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Sask. farmers baffled after finding strange object in prairie field

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A family of fifth generation farmers from Ituna, Sask. are trying to find answers after discovering several strange objects lying on their land.

Barry and Cody Sawchuk said they came across the objects on April 28 while working out in one of their fields.

"From a far distance we thought it was garbage and then after that we got closer. We don't know what it is,” said Barry Sawchuk, of Sawchuk 89 Farms.

Barry and his four sons farm around 10,000 acres. He said they are used to finding debris in their fields, but this was a first for them.

After finding the largest piece, weighing 100 pounds, they brought it home and began searching for answers.

"It could be part of a satellite or something that re-entered cause it's all torched, you can see where it's torched. Stuff has been burnt off,” Barry explained. “It's carbon fibre composite, and there is aluminum honeycomb on it and in the back there is composite carbon again."

Chris Rutkowski, a science writer out of the University of Manitoba, told the story of a bizarre object making landfall in Saskatchewan back in the 1960’s.

"Wollesten Lake in 1968, a hunter found something kind of like that. It was a little more metallic but it turned out to have been a part of a satellite, possibly even Canada’s own Alouette satellite.”

"It could be part of a thermal blanket that is used to insulate the satellite as they are going up. Not necessarily the rocket itself but some of the insulation that protects it on going up,” Rutkowski added.

According to an ABC News report from 2022, officials with the Australian Space Agency investigated a three metre piece of debris that was discovered on a sheep farm.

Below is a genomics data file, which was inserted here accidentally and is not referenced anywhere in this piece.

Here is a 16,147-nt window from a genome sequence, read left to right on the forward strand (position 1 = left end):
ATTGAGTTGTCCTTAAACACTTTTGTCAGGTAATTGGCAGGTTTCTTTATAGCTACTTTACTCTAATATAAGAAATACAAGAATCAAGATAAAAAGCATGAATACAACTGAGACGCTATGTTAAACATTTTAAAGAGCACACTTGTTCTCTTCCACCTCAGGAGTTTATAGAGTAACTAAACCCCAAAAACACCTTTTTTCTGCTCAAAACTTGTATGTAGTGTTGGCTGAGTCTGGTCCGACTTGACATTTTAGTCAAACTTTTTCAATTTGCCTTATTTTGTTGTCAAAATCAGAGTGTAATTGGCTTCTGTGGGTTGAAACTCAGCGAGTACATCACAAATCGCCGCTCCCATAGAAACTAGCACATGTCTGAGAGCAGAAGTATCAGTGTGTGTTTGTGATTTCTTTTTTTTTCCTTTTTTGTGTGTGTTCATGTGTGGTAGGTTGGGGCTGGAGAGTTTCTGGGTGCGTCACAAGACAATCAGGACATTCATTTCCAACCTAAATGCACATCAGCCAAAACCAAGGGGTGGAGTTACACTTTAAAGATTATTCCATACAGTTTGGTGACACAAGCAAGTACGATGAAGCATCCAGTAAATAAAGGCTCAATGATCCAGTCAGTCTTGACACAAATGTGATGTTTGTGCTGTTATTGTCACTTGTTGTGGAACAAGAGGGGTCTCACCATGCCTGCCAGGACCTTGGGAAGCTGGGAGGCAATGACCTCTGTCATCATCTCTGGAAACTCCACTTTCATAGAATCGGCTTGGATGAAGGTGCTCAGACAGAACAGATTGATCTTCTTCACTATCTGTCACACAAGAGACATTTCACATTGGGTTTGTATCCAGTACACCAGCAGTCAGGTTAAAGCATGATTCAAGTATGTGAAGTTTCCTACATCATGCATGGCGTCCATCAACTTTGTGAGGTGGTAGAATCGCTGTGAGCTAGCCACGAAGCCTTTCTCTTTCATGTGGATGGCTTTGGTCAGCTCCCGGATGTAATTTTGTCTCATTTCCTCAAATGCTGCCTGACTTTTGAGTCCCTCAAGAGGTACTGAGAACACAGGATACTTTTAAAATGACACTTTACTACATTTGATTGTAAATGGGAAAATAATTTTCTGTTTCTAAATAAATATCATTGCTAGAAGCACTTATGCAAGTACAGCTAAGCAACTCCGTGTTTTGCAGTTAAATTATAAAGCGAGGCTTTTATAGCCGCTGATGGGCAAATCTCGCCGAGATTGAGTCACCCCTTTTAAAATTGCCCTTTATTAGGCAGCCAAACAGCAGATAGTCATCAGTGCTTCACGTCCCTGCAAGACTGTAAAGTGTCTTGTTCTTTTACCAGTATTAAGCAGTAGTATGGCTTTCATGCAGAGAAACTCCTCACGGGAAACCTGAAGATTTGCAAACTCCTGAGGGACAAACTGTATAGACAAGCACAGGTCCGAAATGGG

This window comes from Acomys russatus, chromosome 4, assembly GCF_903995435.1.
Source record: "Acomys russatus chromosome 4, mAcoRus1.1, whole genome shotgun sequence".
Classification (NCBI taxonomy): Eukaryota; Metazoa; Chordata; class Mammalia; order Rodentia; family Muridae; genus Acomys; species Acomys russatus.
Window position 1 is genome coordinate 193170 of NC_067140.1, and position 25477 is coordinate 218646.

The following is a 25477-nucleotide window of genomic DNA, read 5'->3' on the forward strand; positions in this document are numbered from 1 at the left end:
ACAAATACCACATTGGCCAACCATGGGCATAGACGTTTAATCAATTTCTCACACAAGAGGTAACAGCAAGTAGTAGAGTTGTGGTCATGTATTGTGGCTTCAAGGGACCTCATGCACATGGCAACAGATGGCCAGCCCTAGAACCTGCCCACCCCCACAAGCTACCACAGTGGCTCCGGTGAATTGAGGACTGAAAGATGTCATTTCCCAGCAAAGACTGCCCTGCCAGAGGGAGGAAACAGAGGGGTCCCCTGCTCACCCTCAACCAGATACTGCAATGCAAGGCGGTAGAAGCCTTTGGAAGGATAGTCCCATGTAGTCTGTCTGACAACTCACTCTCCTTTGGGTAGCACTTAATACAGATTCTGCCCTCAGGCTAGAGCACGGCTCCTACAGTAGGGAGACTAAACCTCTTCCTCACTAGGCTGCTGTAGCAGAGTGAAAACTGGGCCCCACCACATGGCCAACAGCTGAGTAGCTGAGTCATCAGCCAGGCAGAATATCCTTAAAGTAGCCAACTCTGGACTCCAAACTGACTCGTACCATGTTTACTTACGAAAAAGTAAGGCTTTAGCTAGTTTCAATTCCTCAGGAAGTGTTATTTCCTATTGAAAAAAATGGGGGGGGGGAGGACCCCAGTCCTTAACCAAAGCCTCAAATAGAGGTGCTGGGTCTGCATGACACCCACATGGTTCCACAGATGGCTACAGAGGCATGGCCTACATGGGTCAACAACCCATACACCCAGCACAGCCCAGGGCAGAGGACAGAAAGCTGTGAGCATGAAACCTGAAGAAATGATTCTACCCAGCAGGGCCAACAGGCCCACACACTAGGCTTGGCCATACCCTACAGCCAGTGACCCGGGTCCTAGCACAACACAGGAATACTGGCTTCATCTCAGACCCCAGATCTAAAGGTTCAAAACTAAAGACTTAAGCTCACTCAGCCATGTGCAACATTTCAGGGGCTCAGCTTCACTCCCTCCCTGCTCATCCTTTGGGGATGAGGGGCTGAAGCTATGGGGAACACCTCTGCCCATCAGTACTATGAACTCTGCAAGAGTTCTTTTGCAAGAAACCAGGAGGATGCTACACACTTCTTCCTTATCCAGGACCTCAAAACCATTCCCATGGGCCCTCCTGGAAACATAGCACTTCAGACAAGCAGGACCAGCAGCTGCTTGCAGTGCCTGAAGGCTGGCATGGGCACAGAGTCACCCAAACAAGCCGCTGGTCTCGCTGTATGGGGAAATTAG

It was believed to be part of a SpaceX rocket.

Jonathan McDowell, a Harvard astronomer, believes the debris found on Sawchuk’s farm also belongs to SpaceX.

His collaborator out of the University of Regina told CTV News he re-tracked a re-entry over Saskatchewan in February.

The debris is believed to be the trunk of a spacecraft that made its way back to Earth.

"The ground track goes right through Saskatchewan so exactly where debris will hit the ground is fairly unpredictable, because you don't know where pieces will fall off and the exact atmospheric turbulence and everything can have. The line goes right through Ituna,” Associate Professor of Astronomy Samantha Lawler explained.

Harvard astronomer Jonathan McDowell re-tracked the re-entry of a SpaceX rocket in February. Its course brought it directly above the Ituna area. (Courtesy: Jonathan McDowell)

CTV News did reach out to the Transportation Safety Board of Canada, which confirmed the pieces found on Sawchuk’s farm was not part of a plane, as there have been no recent aircraft occurrences in the area.

The Canadian Space Agency has said it is looking into the matter.

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